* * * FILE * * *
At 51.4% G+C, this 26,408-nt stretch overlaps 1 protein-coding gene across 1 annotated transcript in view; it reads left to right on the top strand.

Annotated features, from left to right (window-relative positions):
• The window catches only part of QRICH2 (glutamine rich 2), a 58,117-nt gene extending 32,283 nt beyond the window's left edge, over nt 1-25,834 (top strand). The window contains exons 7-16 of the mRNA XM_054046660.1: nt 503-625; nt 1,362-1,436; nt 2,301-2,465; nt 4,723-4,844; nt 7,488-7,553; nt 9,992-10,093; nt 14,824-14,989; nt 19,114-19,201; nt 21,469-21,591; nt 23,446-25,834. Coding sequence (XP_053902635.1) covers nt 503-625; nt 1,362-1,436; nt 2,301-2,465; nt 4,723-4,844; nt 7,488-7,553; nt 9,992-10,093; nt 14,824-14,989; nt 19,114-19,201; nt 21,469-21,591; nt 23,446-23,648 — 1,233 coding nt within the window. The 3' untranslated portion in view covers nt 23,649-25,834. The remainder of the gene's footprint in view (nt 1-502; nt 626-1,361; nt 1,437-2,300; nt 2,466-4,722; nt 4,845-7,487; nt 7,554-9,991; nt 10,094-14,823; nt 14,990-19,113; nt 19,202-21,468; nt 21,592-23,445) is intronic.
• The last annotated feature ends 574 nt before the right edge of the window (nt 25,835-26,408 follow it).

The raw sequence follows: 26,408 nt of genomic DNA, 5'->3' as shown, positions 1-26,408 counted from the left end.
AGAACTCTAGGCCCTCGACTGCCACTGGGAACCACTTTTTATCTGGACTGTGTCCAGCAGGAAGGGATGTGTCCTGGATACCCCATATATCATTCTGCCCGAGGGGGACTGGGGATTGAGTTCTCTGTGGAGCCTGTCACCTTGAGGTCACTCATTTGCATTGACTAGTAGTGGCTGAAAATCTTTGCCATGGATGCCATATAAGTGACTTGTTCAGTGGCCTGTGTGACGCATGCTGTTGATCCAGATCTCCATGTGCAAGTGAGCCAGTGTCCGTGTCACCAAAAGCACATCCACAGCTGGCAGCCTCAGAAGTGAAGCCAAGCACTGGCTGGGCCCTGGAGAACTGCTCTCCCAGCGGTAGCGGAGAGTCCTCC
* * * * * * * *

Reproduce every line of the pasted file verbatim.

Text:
At 51.4% G+C, this 26,408-nt stretch overlaps 1 protein-coding gene across 1 annotated transcript in view; it reads left to right on the top strand.

Annotated features, from left to right (window-relative positions):
• The window catches only part of QRICH2 (glutamine rich 2), a 58,117-nt gene extending 32,283 nt beyond the window's left edge, over nt 1-25,834 (top strand). The window contains exons 7-16 of the mRNA XM_054046660.1: nt 503-625; nt 1,362-1,436; nt 2,301-2,465; nt 4,723-4,844; nt 7,488-7,553; nt 9,992-10,093; nt 14,824-14,989; nt 19,114-19,201; nt 21,469-21,591; nt 23,446-25,834. Coding sequence (XP_053902635.1) covers nt 503-625; nt 1,362-1,436; nt 2,301-2,465; nt 4,723-4,844; nt 7,488-7,553; nt 9,992-10,093; nt 14,824-14,989; nt 19,114-19,201; nt 21,469-21,591; nt 23,446-23,648 — 1,233 coding nt within the window. The 3' untranslated portion in view covers nt 23,649-25,834. The remainder of the gene's footprint in view (nt 1-502; nt 626-1,361; nt 1,437-2,300; nt 2,466-4,722; nt 4,845-7,487; nt 7,554-9,991; nt 10,094-14,823; nt 14,990-19,113; nt 19,202-21,468; nt 21,592-23,445) is intronic.
• The last annotated feature ends 574 nt before the right edge of the window (nt 25,835-26,408 follow it).

The raw sequence follows: 26,408 nt of genomic DNA, 5'->3' as shown, positions 1-26,408 counted from the left end.
AGAACTCTAGGCCCTCGACTGCCACTGGGAACCACTTTTTATCTGGACTGTGTCCAGCAGGAAGGGATGTGTCCTGGATACCCCATATATCATTCTGCCCGAGGGGGACTGGGGATTGAGTTCTCTGTGGAGCCTGTCACCTTGAGGTCACTCATTTGCATTGACTAGTAGTGGCTGAAAATCTTTGCCATGGATGCCATATAAGTGACTTGTTCAGTGGCCTGTGTGACGCATGCTGTTGATCCAGATCTCCATGTGCAAGTGAGCCAGTGTCCGTGTCACCAAAAGCACATCCACAGCTGGCAGCCTCAGAAGTGAAGCCAAGCACTGGCTGGGCCCTGGAGAACTGCTCTCCCAGCGGTAGCGGAGAGTCCTCC